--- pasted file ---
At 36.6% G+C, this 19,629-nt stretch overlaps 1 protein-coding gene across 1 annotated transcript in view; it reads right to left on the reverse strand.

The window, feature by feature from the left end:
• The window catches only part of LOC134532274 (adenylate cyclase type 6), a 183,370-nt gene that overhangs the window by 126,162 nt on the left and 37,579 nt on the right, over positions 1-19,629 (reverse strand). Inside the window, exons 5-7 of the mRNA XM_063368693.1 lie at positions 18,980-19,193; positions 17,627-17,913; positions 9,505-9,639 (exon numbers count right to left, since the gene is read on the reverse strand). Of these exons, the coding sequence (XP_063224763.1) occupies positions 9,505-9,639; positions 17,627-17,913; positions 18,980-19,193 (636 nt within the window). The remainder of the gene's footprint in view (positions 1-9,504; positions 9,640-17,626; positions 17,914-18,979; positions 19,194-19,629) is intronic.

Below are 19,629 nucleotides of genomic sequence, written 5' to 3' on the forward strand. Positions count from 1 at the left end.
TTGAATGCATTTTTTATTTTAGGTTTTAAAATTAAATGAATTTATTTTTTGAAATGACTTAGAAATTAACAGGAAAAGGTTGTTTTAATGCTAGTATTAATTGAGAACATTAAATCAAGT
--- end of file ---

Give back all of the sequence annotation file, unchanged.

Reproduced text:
At 36.6% G+C, this 19,629-nt stretch overlaps 1 protein-coding gene across 1 annotated transcript in view; it reads right to left on the reverse strand.

The window, feature by feature from the left end:
• The window catches only part of LOC134532274 (adenylate cyclase type 6), a 183,370-nt gene that overhangs the window by 126,162 nt on the left and 37,579 nt on the right, over positions 1-19,629 (reverse strand). Inside the window, exons 5-7 of the mRNA XM_063368693.1 lie at positions 18,980-19,193; positions 17,627-17,913; positions 9,505-9,639 (exon numbers count right to left, since the gene is read on the reverse strand). Of these exons, the coding sequence (XP_063224763.1) occupies positions 9,505-9,639; positions 17,627-17,913; positions 18,980-19,193 (636 nt within the window). The remainder of the gene's footprint in view (positions 1-9,504; positions 9,640-17,626; positions 17,914-18,979; positions 19,194-19,629) is intronic.

Below are 19,629 nucleotides of genomic sequence, written 5' to 3' on the forward strand. Positions count from 1 at the left end.
TTGAATGCATTTTTTATTTTAGGTTTTAAAATTAAATGAATTTATTTTTTGAAATGACTTAGAAATTAACAGGAAAAGGTTGTTTTAATGCTAGTATTAATTGAGAACATTAAATCAAGT